In my experience it's fairly difficult to squeeze any sort of good coding practice out of most developers. They have deadlines, code quality be damned.
As Steve pointed out Security and error handling are significant culprits, but there are others that are less visible, and i think perhaps more common: poor/lack of naming conventions, spaghetti code, useless/missing comments, orphaned functions, etc.
I can't think what else might belong on that list but i'm sure there's something.

We can hope that the NSA list will be used as a benchmark for adequately secure code, but the chances of it being used widely are, i think, quite small.
Bob Griffin
Bob Griffin
SSCrazy
SSCrazy (2K reputation)SSCrazy (2K reputation)SSCrazy (2K reputation)SSCrazy (2K reputation)SSCrazy (2K reputation)SSCrazy (2K reputation)SSCrazy (2K reputation)SSCrazy (2K reputation)

Group: General Forum Members
Points: 2021 Visits: 702
Let's go back to the overused analogy of building a house. If you tell a carpenter to build a house that can't be broken into or that is impervious to fire, that carpenter is going to look at you like you are a fool. However, with the help of some specialized subcontractors, namely someone who installs security systems and fire alarms, that person can give you some insulation to the problems of breaking in and fire. They aren't full proof solutions, but they make it tougher on the burglar.

As a programmer or DBA, we can't be expected to be experts in everything. Yes we can use some security best practices, but we also need the help of specialists that focus on security issues in whatever environment we are working in. We also need more standards to help guide us. This would be similar to the Building Codes carpenters and general contractors have to use.
Charles Kincaid
Charles Kincaid
Hall of Fame
Hall of Fame (3.3K reputation)Hall of Fame (3.3K reputation)Hall of Fame (3.3K reputation)Hall of Fame (3.3K reputation)Hall of Fame (3.3K reputation)Hall of Fame (3.3K reputation)Hall of Fame (3.3K reputation)Hall of Fame (3.3K reputation)

Group: General Forum Members
Points: 3305 Visits: 2384
You've heard the old saw "drive defensively". Well code defensively.


  • Assume that all data is CRAP

  • Assume that all code is broken. Especially if you wrote it.

  • I don't give a hang what DRI is in place you can still have orphans and invalid data in tables.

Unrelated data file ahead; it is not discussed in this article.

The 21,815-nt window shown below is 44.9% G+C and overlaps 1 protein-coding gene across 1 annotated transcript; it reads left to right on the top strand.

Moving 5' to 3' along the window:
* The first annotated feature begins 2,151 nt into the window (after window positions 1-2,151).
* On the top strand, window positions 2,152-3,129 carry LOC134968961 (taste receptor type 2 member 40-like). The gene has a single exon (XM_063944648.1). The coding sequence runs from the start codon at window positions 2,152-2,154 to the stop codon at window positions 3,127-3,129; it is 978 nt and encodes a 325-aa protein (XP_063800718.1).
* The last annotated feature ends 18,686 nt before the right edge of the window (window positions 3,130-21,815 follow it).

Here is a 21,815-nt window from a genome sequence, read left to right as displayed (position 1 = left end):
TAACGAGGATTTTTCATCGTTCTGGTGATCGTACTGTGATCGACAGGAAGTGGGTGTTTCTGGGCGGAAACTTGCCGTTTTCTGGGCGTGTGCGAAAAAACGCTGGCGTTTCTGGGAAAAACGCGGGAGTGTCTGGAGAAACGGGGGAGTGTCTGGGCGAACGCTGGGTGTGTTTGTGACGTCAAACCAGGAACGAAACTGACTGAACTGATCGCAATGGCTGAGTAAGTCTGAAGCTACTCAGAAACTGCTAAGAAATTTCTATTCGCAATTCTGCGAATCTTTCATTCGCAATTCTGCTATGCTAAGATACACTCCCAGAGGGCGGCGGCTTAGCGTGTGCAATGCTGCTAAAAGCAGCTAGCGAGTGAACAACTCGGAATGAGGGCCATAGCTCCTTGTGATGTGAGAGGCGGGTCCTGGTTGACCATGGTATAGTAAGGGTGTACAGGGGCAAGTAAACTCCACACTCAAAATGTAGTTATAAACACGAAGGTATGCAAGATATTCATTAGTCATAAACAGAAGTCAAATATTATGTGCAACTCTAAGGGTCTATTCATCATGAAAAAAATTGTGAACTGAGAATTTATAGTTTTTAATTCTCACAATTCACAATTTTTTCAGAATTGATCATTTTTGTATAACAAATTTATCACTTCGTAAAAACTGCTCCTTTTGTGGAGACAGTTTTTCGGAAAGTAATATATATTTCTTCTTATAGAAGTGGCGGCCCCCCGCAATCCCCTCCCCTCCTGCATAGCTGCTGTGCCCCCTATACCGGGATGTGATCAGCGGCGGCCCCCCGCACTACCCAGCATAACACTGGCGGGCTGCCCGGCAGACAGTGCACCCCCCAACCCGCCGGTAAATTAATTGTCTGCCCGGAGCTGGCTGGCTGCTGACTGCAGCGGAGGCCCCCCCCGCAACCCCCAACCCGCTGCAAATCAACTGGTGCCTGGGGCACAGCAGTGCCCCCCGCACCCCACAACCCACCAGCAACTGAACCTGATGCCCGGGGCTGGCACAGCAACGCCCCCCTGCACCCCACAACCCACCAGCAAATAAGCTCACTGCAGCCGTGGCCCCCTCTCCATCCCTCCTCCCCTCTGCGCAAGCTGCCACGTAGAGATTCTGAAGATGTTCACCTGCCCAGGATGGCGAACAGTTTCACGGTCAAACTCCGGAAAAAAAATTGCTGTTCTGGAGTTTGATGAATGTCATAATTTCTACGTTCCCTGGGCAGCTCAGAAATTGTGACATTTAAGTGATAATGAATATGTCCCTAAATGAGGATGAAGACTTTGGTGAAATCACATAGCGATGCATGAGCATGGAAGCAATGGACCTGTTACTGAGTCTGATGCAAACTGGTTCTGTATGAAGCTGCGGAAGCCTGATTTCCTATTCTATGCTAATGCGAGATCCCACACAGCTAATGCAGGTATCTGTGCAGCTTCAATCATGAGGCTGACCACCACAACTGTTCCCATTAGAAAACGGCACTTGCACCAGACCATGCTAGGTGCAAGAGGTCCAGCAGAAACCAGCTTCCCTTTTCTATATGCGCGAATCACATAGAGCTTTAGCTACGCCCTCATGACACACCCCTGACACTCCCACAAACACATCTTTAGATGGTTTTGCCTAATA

• "That can't happen." is most often heard right after it just did.

  • Code, reports, etc. that work just fine in the shop can and will drop dead upon deployment.

  • Managed code is managed but not perfect.

  • Even Micro$oft has bugs.



One of my customers switched to a large famous ERP system. The new system had been tested for months. What brought it down on the first day live? Someone posted a memo stating that all users should log on at precisely 10 AM Eastern. w00t Jammed the logon queues and, a couple of minutes later, the phone system. Perfectly working software. Killed by several thousand people all watching the clock tick down and hitting the button together.

ATBCharles Kincaid
Steve Jones
Steve Jones
SSC Guru
SSC Guru (148K reputation)SSC Guru (148K reputation)SSC Guru (148K reputation)SSC Guru (148K reputation)SSC Guru (148K reputation)SSC Guru (148K reputation)SSC Guru (148K reputation)SSC Guru (148K reputation)

Group: Administrators
Points: 148032 Visits: 19444
Charles, that's a good list. I need to keep that one around.

Follow me on Twitter: @way0utwest
Forum Etiquette: How to post data/code on a forum to get the best help
My Blog: www.voiceofthedba.com
Go


Permissions

You can't post new topics.
You can't post topic replies.
You can't post new polls.
You can't post replies to polls.
You can't edit your own topics.
You can't delete your own topics.
You can't edit other topics.
You can't delete other topics.
You can't edit your own posts.
You can't edit other posts.
You can't delete your own posts.
You can't delete other posts.
You can't post events.
You can't edit your own events.
You can't edit other events.
You can't delete your own events.
You can't delete other events.
You can't send private messages.
You can't send emails.
You can read topics.
You can't vote in polls.
You can't upload attachments.
You can download attachments.
You can't post HTML code.
You can't edit HTML code.
You can't post IFCode.
You can't post JavaScript.
You can post emoticons.
You can't post or upload images.

Select a forum

































































































































































SQLServerCentral


Search